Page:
Tag Archives: Kinsey Millhone

Review of W is for Wasted – Book 23 of the Alphabet/Kinsey Millhone series by Sue Grafton

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Just in case you were residing on another planet for the last several decades, Sue Grafton – an established screenwriter – was going through a messy divorce and fantasising about ways to murder her ex-husband, when she decided to write down the ideas she had for killing him. After reading a book to her children entitled The Gashlycrumb Tinies, an abecedarian book listing the different ways in which children die, she decided to write a murder mystery series based around the alphabet. As a result, in 1982 the first book featuring Kinsey Millhone, A is for Alibi, was published.

w is for wastedTwo dead men changed the course of my life that fall. One of them I knew and the other I’d never laid eyes on until I saw him in the morgue… The first was a local private investigator of suspect reputation. He’d been gunned down near the beach at Santa Teresa. It looked like a robbery gone bad. The second was on the beach six weeks later. He’d been sleeping rough. Probably homeless. No identification. A slip of paper with PI Kinsey Millhone’s name and number was in his pants pocket. The coroner asked her to come to the morgue to see if she could ID him…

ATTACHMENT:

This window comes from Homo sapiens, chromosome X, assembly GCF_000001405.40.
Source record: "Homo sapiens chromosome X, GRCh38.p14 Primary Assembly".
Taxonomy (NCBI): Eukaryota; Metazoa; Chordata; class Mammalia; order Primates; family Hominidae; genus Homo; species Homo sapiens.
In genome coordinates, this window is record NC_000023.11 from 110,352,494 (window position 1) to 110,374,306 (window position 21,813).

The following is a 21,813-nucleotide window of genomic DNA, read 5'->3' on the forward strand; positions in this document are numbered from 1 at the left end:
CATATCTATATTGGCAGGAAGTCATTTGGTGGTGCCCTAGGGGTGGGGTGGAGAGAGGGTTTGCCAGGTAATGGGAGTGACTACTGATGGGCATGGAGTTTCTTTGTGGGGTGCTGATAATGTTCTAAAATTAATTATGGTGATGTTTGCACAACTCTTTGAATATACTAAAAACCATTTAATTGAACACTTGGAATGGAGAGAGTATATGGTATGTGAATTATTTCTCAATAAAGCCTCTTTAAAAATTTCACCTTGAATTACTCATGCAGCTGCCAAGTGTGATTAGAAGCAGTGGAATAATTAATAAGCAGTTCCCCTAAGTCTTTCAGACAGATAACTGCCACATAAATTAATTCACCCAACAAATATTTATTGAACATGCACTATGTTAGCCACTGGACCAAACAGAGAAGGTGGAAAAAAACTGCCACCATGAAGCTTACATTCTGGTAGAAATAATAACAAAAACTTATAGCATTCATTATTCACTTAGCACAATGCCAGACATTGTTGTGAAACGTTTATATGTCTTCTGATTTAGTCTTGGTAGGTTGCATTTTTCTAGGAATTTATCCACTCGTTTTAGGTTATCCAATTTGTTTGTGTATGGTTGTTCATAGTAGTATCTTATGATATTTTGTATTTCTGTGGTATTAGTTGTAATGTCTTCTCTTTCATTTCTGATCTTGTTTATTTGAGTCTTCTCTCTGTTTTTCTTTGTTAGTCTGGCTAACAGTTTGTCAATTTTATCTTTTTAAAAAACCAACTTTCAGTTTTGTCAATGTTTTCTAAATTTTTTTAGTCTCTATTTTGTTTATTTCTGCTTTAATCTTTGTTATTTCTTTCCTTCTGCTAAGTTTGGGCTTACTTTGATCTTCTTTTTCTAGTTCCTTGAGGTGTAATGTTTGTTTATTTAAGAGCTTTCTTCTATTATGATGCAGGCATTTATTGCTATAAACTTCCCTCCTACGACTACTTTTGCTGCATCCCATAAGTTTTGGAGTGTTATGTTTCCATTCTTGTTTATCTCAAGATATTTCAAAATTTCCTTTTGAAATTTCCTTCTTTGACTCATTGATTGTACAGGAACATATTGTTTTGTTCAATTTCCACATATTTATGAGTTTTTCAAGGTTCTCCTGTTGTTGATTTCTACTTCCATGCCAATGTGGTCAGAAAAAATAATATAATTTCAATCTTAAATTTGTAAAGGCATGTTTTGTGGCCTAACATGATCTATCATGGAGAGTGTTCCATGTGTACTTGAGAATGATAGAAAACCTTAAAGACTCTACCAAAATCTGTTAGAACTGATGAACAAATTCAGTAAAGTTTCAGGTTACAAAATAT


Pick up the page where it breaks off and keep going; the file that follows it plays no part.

That’s the start of the rather long blurb – and neatly sums up the starting point of the novel. Kinsey doesn’t know the homeless man and tries to discover who he is. Alongside her first person narration of the events surrounding this particular case, we get another storyline in third person narrative (he) by Peter, who is quite a different investigator from Kinsey. This dual narrative powers the plot for much of the novel and works very well.

Kinsey’s account is chatty and detailed – her cases generally include a lot of description about the weather, the neighbourhood, what she eats and where… Given this is a murder mystery you’d think all these extraneous bits and pieces would silt the book up and dilute the tension. But they don’t. Grafton is a master of the slow burn and I have always found that the juxtaposition of Kinsey’s everyday life alongside the violence of the crime that she is investigating highlights the shocking nature of the murder – something that doesn’t always come across in the cosier whodunits. Inevitably in the series twenty three books long, some are better than others. See my review of U is for Undertow here, and V is for Vengeance here.